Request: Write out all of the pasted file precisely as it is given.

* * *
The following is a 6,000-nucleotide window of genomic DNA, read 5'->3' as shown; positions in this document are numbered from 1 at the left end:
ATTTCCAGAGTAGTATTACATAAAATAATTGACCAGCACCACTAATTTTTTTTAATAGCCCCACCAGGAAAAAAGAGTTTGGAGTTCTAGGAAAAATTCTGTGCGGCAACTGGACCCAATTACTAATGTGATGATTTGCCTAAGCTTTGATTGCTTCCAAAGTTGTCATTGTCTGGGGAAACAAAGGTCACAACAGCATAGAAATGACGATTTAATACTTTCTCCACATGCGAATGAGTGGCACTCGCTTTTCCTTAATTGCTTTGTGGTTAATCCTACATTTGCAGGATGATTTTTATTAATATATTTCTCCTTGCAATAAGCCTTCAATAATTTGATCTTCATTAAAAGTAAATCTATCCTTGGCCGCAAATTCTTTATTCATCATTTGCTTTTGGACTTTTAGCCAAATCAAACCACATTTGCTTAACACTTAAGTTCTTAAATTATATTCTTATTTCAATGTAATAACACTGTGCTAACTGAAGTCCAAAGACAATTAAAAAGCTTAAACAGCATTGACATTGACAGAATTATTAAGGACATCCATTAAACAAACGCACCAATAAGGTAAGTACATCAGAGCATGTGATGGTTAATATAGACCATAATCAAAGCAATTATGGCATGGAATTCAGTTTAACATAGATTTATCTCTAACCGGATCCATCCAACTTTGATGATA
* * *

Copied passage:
The following is a 6,000-nucleotide window of genomic DNA, read 5'->3' as shown; positions in this document are numbered from 1 at the left end:
ATTTCCAGAGTAGTATTACATAAAATAATTGACCAGCACCACTAATTTTTTTTAATAGCCCCACCAGGAAAAAAGAGTTTGGAGTTCTAGGAAAAATTCTGTGCGGCAACTGGACCCAATTACTAATGTGATGATTTGCCTAAGCTTTGATTGCTTCCAAAGTTGTCATTGTCTGGGGAAACAAAGGTCACAACAGCATAGAAATGACGATTTAATACTTTCTCCACATGCGAATGAGTGGCACTCGCTTTTCCTTAATTGCTTTGTGGTTAATCCTACATTTGCAGGATGATTTTTATTAATATATTTCTCCTTGCAATAAGCCTTCAATAATTTGATCTTCATTAAAAGTAAATCTATCCTTGGCCGCAAATTCTTTATTCATCATTTGCTTTTGGACTTTTAGCCAAATCAAACCACATTTGCTTAACACTTAAGTTCTTAAATTATATTCTTATTTCAATGTAATAACACTGTGCTAACTGAAGTCCAAAGACAATTAAAAAGCTTAAACAGCATTGACATTGACAGAATTATTAAGGACATCCATTAAACAAACGCACCAATAAGGTAAGTACATCAGAGCATGTGATGGTTAATATAGACCATAATCAAAGCAATTATGGCATGGAATTCAGTTTAACATAGATTTATCTCTAACCGGATCCATCCAACTTTGATGATA